I had an issue in a document with a hyperlink to an existing file. The file existed on a network drive, so the link worked fine… until someone with different drive mappings than me had to look at the document. Then the link didn’t resolve and the person got an error message. A confusing error message. It turns out it’s tricky to make a Word hyperlink UNC path.
Fixing it wasn’t as easy as it should have been.
I immediately reopened the document, edited the link, and changed the link from I:\security\reports\report.xls to \\server\internal\security\reports\report.xls, then sent it back to him. He quickly replied back with the same error message.
I opened the document again, looked at the link, and Word, for some reason, noticed that \\server\internal was my I: drive, and decided to change it back. Word was trying to be helpful. I get it. But Word never met this guy.
Keep network drive mappings from confusing Word
The first thing I had to do to fix the issue was to disconnect my I: drive. You can open up Computer or My Computer (depending on the version of Windows you’re running), right-click on the drive, and click Disconnect, or you can issue the command net use i: /d from a command prompt. I use the command prompt, but I’m in the minority on that these days.
Once Windows had forgotten about the I: drive, I recreated the link using its UNC path. Then I verified it worked by clicking on the link.
I saved the document, then re-mapped my I: drive. Here’s how. Right-click on Computer or My Computer. Then type the UNC path of the share (\\server\internal in this case; I can pretty much guarantee yours won’t be quite that nice).
Or enter the command net use I: \\server\internal from a command prompt. You could also log off and back on, but I prefer not to interrupt my other work.
I retested the document several times with my I: drive both connected and disconnected, and had someone else check it several times too, because the original receiver was starting to get rather upset and I wanted to make sure it was fixed for good this time.
When to use a Word hyperlink UNC path
This raises a best-practices question. Is it better to use a Word hyperlink UNC path, or a network drive path?
The answer depends. If everyone’s drive mapping is the same and you’re sure of it and the logon scripts work every single time, you’re better off using the network drive path. That way, if the shares ever migrate to a new server, the paths still work. This happens sometimes, and not everyone uses DFS to keep UNC names consistent and unmovable.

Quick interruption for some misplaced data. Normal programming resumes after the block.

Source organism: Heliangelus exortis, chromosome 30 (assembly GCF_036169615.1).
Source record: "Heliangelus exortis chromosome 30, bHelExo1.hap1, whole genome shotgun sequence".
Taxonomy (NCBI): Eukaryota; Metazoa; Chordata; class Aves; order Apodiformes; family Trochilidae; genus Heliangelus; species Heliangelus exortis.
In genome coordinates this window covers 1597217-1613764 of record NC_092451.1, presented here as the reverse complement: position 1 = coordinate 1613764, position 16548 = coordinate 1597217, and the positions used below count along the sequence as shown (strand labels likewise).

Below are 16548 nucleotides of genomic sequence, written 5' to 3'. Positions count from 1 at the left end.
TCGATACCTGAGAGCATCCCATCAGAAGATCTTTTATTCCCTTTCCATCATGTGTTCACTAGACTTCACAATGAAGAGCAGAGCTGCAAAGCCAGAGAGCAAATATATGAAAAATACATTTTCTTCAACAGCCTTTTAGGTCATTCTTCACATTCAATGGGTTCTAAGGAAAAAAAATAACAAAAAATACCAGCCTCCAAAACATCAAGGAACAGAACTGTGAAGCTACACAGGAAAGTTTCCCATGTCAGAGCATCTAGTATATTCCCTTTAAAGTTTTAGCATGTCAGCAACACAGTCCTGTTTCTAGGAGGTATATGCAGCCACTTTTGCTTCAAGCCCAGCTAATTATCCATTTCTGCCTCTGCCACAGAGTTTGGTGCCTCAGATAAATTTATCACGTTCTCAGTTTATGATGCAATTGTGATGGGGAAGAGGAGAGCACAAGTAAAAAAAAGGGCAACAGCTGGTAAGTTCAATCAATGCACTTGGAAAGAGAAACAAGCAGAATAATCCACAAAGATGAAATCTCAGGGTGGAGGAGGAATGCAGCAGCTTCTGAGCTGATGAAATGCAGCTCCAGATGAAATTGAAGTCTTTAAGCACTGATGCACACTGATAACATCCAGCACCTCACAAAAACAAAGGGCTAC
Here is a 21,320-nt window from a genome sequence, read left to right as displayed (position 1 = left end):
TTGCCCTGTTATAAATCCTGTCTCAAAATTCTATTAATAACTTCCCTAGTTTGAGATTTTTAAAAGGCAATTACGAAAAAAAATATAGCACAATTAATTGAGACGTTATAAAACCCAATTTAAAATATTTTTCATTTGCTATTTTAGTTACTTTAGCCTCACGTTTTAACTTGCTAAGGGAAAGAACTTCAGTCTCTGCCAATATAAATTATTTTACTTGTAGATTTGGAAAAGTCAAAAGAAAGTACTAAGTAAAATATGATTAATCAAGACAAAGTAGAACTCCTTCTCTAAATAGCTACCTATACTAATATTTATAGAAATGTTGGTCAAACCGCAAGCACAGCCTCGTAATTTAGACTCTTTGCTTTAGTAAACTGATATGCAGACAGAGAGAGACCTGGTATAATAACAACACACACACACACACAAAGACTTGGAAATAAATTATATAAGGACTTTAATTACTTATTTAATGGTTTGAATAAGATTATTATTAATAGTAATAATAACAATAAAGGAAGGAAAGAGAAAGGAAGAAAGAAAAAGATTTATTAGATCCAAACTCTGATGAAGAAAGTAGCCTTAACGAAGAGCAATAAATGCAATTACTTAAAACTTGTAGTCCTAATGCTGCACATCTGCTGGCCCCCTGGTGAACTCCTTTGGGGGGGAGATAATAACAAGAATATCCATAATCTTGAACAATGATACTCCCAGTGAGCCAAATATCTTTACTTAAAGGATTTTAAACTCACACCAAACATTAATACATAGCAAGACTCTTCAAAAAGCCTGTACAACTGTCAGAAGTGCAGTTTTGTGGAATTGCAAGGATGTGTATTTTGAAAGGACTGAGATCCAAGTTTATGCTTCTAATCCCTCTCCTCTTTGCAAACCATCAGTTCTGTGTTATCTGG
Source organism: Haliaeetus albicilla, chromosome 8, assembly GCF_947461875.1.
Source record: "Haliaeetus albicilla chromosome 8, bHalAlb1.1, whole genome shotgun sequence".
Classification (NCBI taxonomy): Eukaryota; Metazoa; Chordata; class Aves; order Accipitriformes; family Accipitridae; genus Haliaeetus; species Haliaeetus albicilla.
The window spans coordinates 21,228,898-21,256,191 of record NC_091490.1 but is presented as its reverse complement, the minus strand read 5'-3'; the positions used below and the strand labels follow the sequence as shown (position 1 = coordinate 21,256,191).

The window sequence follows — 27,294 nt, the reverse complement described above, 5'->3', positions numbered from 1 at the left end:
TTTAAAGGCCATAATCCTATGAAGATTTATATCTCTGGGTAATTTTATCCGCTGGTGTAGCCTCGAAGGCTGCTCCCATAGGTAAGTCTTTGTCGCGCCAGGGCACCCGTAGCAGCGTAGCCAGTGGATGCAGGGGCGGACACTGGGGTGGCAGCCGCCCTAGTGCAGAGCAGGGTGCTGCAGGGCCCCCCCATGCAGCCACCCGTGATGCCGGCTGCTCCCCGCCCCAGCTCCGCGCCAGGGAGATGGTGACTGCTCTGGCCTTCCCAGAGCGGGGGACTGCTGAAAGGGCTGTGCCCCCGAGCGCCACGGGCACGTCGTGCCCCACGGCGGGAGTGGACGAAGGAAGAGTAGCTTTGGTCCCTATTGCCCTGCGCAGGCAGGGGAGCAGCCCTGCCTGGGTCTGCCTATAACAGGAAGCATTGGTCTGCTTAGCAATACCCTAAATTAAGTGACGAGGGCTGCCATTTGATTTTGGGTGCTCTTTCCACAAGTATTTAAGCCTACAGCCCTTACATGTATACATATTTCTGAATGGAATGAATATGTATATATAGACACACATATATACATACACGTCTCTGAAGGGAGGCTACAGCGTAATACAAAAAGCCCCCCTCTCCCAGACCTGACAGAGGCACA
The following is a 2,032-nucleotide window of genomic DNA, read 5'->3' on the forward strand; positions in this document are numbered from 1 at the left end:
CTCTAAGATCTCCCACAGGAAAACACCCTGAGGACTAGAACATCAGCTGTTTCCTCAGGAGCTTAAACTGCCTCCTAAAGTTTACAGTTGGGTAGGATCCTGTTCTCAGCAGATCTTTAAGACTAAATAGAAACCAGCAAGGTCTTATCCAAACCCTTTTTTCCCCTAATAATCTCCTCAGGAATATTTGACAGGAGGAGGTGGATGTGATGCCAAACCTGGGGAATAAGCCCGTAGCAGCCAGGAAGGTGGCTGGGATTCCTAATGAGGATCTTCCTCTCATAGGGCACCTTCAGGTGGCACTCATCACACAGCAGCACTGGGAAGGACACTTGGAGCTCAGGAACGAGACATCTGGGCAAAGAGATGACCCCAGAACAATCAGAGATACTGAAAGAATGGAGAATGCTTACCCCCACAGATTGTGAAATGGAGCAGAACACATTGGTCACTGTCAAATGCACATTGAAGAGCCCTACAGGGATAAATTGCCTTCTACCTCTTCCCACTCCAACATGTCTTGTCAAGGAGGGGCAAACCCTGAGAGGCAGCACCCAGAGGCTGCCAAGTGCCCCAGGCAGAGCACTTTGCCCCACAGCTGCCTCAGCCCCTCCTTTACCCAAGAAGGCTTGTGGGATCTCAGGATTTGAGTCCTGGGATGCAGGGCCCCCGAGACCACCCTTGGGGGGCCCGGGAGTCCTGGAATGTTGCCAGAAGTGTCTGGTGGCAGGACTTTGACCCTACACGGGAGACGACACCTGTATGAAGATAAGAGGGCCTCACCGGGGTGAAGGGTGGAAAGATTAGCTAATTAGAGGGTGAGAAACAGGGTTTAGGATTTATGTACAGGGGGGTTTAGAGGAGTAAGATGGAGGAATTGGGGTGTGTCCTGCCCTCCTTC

But if you’re sharing between organizations, use UNC paths. If you have people in your organization who are in the habit of undocking their laptops at night, taking the machines home, and redocking them in the morning, use UNC paths. This sometimes causes network shares to disconnect without warning. You’ll have a problem if the server ever migrates. But in the meantime, as long as the person has access to the path and a network connection, you can be certain the UNC path will work.
Just keep in mind if someone has the UNC path mapped to a local drive letter, Word will helpfully change it. If the person who opens the file proceeds to save it, it will break the link again. So be careful who has write access to the document if a broken link in a document is a fire-able offense.
A workaround if unauthorized changes to a document is a problem
If accidental changes to a document are a problem, or if formatting absolutely, positively must always be consistent, save the document as a PDF and use the PDFs for working copies. Different versions of Word can and will interpret a document slightly differently. Broken tables of contents and blank table of contents entries are the most common issue I found, but certainly not the only ones.
Keep an archive of the original copies for your technical writers to use when creating future revisions, but use PDFs for distribution. It will save you a ton of headache.
I’ve also used the PDF trick when a document just won’t print correctly from Word.